New York must be much safer than I could've have imagined if this is what cops are spending their time on. Imagine the carnage that could ensued had the criminal gun printer was able complete this object of destruction by firing a single bullet if the gun didn't blow up in his hand first.

  • ||

    Imagine the carnage that could ensued had the criminal gun printer was able complete this object of destruction by firing a single bullet if the gun didn't blow up in his hand first.

    If the gun blows up before firing a single bullet you really did something wrong.

  • Diane Reynolds (Paul.)||

    Vett's story appears to prove Gillespie's point.

    From where I stand, Vett's story seems to prove that regulators are all to happy to throw you in jail for anything that remotely fits in with their incredibly broad and "unenforceable" regulations. I suspect Andrew Cuomo isn't the one looking over his shoulder, but his constituents are. That's how power works.

  • Ron||

    I Don't know about NY but in California it is legal to make your own gun but where he made the mistake is saying he was going to give it to a relative that is not legal in Cali with home built guns. other states you can still give guns to relatives

  • ||

    I Don't know about NY but in California it is legal to make your own gun but where he made the mistake is saying he was going to give it to a relative that is not legal in Cali with home built guns. other states you can still give guns to relatives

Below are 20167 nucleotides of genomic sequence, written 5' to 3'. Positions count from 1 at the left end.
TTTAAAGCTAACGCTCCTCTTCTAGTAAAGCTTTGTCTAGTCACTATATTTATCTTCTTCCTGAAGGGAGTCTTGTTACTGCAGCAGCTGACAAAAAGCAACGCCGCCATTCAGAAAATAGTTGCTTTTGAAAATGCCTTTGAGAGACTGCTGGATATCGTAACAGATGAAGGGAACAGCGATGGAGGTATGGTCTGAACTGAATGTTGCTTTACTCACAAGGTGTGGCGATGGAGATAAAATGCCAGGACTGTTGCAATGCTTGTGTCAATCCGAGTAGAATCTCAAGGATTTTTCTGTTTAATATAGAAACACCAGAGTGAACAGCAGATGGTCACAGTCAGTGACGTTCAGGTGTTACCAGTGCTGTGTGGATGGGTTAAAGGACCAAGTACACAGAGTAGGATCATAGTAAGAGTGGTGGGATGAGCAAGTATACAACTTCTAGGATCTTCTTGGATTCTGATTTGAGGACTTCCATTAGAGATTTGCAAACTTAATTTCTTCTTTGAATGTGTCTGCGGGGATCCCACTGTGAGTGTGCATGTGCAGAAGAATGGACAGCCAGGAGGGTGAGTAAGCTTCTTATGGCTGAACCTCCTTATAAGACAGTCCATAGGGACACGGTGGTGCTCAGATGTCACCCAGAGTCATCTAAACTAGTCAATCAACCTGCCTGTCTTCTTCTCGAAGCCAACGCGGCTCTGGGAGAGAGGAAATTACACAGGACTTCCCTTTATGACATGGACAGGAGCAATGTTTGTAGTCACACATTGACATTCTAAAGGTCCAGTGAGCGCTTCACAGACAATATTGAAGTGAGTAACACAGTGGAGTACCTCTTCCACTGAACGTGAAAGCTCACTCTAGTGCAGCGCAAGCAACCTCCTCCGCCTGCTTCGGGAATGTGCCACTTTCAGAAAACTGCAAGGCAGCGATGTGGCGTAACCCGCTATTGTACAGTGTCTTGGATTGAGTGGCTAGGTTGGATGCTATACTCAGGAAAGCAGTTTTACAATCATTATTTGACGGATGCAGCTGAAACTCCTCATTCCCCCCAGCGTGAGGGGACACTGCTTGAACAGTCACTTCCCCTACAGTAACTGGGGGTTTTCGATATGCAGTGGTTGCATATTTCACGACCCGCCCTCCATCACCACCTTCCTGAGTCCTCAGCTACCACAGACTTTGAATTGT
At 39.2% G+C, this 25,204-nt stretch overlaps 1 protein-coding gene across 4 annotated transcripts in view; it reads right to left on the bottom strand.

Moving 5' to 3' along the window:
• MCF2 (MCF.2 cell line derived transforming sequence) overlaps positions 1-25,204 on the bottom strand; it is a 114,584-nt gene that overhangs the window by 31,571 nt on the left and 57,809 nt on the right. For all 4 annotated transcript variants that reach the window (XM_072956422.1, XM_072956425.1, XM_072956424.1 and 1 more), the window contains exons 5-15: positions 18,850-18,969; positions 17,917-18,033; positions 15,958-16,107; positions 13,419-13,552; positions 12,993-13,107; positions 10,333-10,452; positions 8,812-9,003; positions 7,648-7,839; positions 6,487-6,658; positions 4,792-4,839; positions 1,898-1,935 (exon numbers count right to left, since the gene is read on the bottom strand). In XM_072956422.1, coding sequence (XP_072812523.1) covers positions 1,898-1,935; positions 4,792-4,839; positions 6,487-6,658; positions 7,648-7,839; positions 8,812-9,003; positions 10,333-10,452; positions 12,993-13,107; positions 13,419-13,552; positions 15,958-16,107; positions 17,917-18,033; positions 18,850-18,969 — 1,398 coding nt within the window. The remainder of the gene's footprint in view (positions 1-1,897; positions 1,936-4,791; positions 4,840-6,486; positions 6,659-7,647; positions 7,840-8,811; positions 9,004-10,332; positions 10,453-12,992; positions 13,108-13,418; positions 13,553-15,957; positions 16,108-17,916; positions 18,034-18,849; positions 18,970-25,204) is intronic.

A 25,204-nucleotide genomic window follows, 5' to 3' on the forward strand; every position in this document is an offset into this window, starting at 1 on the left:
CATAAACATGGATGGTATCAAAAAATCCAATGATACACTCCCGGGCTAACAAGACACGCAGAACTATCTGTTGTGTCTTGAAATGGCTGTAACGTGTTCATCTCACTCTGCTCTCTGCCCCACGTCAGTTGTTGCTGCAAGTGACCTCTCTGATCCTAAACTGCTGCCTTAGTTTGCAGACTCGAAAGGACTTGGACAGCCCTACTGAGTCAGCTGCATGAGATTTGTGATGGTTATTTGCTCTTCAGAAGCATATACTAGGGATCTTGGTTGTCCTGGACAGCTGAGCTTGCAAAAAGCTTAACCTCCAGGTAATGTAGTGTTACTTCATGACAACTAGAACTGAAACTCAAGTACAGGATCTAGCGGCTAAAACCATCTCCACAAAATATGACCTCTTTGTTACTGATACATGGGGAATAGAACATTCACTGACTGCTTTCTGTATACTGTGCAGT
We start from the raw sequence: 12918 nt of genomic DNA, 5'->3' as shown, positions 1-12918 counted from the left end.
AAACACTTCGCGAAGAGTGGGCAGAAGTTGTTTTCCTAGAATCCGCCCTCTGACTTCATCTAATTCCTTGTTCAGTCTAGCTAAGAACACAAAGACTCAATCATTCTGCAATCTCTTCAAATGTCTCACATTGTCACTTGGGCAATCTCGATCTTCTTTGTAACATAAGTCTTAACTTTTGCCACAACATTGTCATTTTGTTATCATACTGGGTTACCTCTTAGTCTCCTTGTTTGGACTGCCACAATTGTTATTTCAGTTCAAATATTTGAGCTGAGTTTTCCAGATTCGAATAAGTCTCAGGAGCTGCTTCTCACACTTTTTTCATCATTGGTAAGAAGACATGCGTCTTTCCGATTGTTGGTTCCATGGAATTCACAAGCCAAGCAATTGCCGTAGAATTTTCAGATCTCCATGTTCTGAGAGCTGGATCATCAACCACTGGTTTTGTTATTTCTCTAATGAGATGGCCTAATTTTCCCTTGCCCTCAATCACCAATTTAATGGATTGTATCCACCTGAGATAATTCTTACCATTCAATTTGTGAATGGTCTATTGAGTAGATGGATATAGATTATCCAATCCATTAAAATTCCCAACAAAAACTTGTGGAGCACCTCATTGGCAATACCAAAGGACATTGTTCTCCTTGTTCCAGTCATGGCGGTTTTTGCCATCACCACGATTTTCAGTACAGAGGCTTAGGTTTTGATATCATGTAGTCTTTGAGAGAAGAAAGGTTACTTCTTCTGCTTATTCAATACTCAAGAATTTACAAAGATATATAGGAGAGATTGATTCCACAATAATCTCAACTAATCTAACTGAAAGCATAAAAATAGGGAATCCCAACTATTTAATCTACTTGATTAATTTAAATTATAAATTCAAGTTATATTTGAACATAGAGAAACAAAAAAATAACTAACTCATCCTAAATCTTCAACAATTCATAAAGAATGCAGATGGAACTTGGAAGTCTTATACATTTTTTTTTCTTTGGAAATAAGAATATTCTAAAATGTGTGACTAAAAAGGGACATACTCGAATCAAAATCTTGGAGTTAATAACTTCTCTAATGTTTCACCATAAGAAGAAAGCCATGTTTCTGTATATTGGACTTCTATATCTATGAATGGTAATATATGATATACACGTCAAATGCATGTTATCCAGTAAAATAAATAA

As near as I can tell, this guy took the plans for a revolver and printed them off in plastic. What he has is somewhere between toy and replica rather than firearm.

  • tpaine||

    Yes your honor, I'm a prop maker

  • loveconstitution1789||

    Good first court case to protect the 2nd Amendment right of the People to keep and bear Arms.

    Fuck you New York and your unconstitutional bans on Arms.

  • ||

    Good first court case to protect the 2nd Amendment right of the People to keep and bear Arms.

    As with DD, it's not clear whether this is/was a 1A or 2A case. He wasn't printing a firearm as much as a replica.

    Someone decried Cody Wilson's contribution to 3D printing the other day and I defended him. This case stands as sterling validation of his contribution and defense. Without Wilson/DD, we'd have Vett's Law quietly written into the books and cited as precedent every time a 3D printer was arrested doing something untoward. I don't deny that it may still happen, just that it's better to have DD *and* the situation rather than the situation without DD.

  • DajjaI||

    Getting a felony sucks even if you avoid jail time because it makes it almost impossible to get a decent job or rent an apt. This is a lifetime stigma. Welcome to the underclass. Even just a charge can make your life grind to a halt for a good long time. I feel sorry for this guy but this kind of prank was pretty brazen. When it comes to guns, don't play games. Hopefully his brother will remember it's the thought that counts.

  • loveconstitution1789||

    He's not going to 'get a felony' unless he's a moron and pleas to a crime.

    He has not violated any constitutional law and he should fight his charges as such.